GrapesNumber Three:  Grapes.  Natures perfect finger food!  I like to put grapes in my fat free plain Fage Greek Yogurt (yum!) as an after workout recovery snack.  Sometimes I will freeze them and then take out about a cup and snack on them frozen as a bedtime snack.  Any more than that, and my mouth freezes a bit and it makes it hard to yell at my dogs when they bark at the phantom squirrels in the backyard at midnight.  I prefer red seedless because a really good green seedless is hard to come by, but will buy the green when they are large and firm.  I’m not afraid to taste test before I buy either – grapes are too expensive to end up with a bag full of bad ones.


Tomorrow, I will share a couple of my favorite recipes, and a review a new one I just tried over the weekend!


Sleep tight!


Forgiveness for a Foodie

Jesus answered, “It is written: ‘Man shall not live on bread alone, but on every word that comes from the mouth of God. – Matthew 4:4

I want to talk about some of my favorite scriptures – you know the types I mean – the ones you cling to when the you-know-what hits the fan and your life feels like it’s spiraling out of control.  But I’m not going to today, actually.  Today, I am going to talk to you about scriptures that make your stomach clench when you read them.  The ones where you think “Is He talking to me?” with a feeling of dread because you know you have been doing your own thing and the hammer is about to fall.

And of course, God could pound me to a pulp, but He doesn’t.  Thankfully.  Or perhaps un-thankfully?  Because sometimes I feel like maybe I would rather be pounded than have to be a grown up and make my own decisions.  He allows us free will after all – freedom to turn to Him or freedom to keep wallowing in the muck of our own poor decisions.

Today’s scripture is one I read last night in the book of Matthew.  It was part of my 3×5 reading, a program I am participating in thru our church in order to read the entire bible in a year.  It’s Jesus’ response to the devil who was tempting Him to conjure up some food during his fast in the wilderness.  I can’t even make it thru a Dairy Queen commercial on a full stomach so I can’t imagine being in Jesus’ sandals.  Jesus responds with “Man shall not live on bread alone, but on every word that comes from the mouth of God”.   Ugh!  Gut jab!  I quickly kept reading, but that nagging niggle of scripture kept me from being able to concentrate on the rest.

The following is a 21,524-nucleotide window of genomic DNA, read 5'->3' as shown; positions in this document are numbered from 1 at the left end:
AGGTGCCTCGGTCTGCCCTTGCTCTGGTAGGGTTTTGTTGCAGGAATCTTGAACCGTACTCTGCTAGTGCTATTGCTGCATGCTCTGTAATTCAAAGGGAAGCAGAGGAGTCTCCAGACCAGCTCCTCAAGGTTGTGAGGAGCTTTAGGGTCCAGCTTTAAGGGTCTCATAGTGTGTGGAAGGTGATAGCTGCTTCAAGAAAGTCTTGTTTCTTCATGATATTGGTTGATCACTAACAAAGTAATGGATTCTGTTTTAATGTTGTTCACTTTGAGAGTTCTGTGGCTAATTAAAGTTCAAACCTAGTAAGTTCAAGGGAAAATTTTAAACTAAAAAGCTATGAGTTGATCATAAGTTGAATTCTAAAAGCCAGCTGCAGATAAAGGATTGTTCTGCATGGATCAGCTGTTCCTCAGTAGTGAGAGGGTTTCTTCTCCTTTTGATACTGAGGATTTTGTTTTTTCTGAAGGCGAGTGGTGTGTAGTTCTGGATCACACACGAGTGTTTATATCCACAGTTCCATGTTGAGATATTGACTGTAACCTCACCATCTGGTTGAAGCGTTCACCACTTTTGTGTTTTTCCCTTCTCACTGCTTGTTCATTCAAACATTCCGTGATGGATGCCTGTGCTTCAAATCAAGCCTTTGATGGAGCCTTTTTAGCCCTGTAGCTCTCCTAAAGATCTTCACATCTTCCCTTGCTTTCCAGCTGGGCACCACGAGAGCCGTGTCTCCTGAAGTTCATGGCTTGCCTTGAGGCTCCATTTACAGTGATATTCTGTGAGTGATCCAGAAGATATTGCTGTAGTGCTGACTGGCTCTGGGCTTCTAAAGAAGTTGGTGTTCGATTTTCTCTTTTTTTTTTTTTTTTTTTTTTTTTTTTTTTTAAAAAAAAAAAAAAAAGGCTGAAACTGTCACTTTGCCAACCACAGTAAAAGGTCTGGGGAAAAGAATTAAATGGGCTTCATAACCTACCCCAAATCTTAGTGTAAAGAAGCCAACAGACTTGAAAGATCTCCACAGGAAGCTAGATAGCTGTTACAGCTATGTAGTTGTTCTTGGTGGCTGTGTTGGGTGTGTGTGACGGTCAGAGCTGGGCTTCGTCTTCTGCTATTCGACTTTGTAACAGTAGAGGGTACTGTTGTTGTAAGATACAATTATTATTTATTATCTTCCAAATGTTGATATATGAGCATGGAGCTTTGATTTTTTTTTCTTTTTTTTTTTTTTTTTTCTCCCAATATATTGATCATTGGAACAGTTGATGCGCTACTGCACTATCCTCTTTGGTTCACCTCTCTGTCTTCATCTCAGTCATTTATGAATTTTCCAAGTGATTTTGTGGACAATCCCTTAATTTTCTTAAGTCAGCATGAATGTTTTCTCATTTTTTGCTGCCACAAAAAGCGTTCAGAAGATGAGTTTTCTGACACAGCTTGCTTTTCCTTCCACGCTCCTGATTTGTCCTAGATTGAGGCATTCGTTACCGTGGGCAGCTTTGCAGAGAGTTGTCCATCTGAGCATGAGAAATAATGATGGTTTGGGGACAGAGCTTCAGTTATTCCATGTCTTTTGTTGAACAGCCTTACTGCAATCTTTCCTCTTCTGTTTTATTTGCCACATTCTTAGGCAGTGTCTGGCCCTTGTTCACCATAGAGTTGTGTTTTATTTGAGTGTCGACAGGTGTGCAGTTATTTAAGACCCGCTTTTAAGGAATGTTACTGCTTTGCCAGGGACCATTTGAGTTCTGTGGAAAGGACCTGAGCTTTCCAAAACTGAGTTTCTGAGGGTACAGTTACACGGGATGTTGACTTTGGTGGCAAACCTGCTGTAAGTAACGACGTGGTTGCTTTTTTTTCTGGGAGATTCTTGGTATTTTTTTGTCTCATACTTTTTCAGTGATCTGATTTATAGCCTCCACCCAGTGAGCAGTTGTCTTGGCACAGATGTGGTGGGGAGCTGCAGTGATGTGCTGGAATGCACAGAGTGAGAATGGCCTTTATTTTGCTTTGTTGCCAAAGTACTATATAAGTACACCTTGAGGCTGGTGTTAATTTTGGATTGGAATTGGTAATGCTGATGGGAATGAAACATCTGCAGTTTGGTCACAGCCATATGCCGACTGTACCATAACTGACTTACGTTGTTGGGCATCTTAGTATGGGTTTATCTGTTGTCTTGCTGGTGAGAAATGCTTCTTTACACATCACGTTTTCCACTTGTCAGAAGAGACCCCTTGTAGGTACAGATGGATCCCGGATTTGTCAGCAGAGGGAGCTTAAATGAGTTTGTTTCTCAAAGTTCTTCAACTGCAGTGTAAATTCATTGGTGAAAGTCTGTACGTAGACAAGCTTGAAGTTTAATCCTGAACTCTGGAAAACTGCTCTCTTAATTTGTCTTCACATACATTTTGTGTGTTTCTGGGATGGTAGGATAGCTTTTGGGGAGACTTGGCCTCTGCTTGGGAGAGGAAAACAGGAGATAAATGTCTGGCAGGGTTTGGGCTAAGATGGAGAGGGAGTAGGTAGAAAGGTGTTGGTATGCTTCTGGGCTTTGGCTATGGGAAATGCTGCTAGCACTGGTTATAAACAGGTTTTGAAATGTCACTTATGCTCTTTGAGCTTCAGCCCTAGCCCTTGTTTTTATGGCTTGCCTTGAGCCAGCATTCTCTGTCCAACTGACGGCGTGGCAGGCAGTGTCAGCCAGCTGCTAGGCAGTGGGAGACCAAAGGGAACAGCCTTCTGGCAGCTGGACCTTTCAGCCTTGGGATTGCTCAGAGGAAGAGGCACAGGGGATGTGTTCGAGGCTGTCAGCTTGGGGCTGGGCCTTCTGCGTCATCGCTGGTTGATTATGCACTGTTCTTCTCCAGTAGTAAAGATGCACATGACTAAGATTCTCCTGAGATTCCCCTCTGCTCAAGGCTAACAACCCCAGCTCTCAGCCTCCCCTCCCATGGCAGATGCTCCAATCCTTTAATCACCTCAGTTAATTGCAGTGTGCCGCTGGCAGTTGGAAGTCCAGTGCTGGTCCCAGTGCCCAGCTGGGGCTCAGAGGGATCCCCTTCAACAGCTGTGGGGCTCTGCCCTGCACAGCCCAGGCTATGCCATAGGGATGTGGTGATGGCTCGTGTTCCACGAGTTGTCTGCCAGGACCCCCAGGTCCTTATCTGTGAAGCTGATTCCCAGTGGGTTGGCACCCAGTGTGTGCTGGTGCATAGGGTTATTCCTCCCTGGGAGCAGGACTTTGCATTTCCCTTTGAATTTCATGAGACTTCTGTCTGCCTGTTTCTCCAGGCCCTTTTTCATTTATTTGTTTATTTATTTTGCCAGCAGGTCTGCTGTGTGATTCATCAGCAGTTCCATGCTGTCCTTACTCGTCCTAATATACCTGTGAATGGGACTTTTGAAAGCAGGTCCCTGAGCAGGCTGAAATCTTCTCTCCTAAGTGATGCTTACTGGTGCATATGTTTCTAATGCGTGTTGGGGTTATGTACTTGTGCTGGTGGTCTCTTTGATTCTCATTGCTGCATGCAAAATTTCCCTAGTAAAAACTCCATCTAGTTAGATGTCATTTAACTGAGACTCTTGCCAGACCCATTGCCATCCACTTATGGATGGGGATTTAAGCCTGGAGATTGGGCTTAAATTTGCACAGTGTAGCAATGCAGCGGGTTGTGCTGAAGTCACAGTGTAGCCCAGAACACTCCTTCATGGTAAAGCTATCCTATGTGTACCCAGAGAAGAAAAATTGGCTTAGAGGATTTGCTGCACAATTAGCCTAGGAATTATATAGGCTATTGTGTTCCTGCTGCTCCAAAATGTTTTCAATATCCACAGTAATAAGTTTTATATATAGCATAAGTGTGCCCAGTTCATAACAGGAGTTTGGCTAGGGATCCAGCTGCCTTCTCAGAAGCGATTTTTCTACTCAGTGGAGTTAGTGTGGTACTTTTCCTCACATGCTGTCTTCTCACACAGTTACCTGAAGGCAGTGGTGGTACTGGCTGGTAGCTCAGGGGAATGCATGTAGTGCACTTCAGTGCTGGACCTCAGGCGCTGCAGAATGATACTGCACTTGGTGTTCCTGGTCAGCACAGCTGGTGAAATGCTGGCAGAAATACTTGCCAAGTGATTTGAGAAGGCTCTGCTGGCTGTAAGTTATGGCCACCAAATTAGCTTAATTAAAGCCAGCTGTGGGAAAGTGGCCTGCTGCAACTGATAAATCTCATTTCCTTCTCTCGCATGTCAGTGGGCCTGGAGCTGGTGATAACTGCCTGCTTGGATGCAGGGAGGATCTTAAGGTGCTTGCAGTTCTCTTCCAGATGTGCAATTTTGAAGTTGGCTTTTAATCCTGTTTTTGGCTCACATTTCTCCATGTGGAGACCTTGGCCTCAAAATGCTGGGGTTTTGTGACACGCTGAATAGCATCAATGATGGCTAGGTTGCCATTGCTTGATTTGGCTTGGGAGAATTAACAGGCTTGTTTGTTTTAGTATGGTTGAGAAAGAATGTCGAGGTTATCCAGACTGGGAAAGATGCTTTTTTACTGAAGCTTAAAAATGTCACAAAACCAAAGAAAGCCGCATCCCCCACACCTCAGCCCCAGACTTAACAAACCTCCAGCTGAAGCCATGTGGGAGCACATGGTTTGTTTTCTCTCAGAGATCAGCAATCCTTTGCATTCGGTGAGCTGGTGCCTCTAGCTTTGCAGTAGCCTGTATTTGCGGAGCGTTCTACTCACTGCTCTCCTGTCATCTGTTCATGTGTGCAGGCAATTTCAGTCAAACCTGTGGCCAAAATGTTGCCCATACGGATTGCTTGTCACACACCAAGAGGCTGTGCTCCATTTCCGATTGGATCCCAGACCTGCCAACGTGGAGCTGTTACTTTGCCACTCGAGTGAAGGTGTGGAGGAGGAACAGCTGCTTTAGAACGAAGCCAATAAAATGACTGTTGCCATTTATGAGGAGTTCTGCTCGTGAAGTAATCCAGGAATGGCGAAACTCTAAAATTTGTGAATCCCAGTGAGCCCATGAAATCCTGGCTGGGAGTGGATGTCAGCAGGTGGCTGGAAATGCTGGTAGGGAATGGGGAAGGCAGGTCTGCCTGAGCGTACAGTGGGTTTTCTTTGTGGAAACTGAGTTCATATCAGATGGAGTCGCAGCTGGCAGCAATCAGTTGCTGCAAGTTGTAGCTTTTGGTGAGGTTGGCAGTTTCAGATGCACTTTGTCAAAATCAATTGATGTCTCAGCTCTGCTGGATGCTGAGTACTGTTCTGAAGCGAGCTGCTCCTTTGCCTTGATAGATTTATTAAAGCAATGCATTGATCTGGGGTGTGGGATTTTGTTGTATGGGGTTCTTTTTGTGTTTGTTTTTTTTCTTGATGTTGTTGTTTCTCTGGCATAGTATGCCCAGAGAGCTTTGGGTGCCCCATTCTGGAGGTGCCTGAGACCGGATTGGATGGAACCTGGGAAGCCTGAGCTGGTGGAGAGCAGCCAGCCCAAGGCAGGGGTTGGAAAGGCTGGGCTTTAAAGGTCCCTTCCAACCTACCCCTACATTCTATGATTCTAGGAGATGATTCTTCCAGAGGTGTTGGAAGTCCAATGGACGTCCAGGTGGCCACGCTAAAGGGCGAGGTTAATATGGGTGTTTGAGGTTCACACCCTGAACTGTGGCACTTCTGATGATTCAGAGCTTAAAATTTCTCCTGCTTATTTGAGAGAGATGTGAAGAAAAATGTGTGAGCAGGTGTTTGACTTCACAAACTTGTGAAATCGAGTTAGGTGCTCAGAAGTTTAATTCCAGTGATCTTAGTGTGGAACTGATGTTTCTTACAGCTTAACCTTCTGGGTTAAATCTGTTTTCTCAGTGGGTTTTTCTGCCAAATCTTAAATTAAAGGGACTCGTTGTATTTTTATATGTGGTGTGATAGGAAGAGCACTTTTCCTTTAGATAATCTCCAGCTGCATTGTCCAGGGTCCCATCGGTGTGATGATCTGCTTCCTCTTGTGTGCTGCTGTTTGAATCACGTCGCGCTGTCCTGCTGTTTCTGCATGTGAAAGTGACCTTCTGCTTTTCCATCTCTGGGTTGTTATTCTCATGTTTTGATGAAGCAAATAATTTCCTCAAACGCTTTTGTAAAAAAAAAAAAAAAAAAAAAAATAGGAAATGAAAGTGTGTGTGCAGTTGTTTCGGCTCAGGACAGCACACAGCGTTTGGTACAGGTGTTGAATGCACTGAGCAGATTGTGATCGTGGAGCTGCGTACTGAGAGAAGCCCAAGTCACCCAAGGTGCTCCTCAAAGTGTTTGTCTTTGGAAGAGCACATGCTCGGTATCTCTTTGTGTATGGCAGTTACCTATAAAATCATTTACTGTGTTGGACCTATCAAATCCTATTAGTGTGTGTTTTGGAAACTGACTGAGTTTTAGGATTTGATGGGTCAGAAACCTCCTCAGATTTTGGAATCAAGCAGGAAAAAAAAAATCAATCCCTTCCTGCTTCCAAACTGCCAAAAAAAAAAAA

Now you see it….

I love food, you see.  Ice cream, cake, chips, fries, hamburgers, steak, tacos, peanuts, popcorn, grapes, chocolate, hot fudge, mashed potatoes and gravy, breakfast food, dinner food, snack food, wedding food.  I. Love. Food.  And sometimes, Lord knows (truly), I love food more than spending time with God.  More than spending time with my family.  I would rather curl up with my jar of peanuts and a good book and turn off the rest of the world.  I would choose this hands down over ANYTHING else, almost all of the time, if I thought I could get away with it.  God knows.  Oh, He knows.

It’s a form of idolatry, and it’s a type of addiction, and this know.  And yet, I find myself slipping into it time and time again.  Remember Paul, talking about the thorn in his side?  The one thing he had to fight all the time?  This is my thorn.  I have fought it my entire life.  Okay, possible exaggeration, but a good part of my life.  At least from the time I was pre-teen.

Now you don’t.

So every now and then, God gives me a “gut” check…pun intended.  When food begins to infiltrate my lifestyle and undermine my goals (not to mention HIS goals), it’s time to take a look and make some tough decisions…again.  He reminds me that if I spent as much time and energy focusing on Him that I spend focusing on food, our relationship would be bordering on the fantastic.  Which is, of course, a mutual goal between God and I – to have a closer relationship.  Kinda hard to do with an ice cream sundae the size of the Empire State Building between us.

Not by the pure force of my own will can this thorn be removed either.  I can’t do it alone, nor on my own, nor under my own strength.  I need God.  As Paul says, “…for when I am weak, then I am strong.”, in reference to God being glorified thru Paul’s weakness.  I only hope I can glorify God in mine as well.  I’ll keep you posted on the progress.

Do you have a ‘thorn’ in your life, that pulls your focus off of God or your goals?  How do you handle it?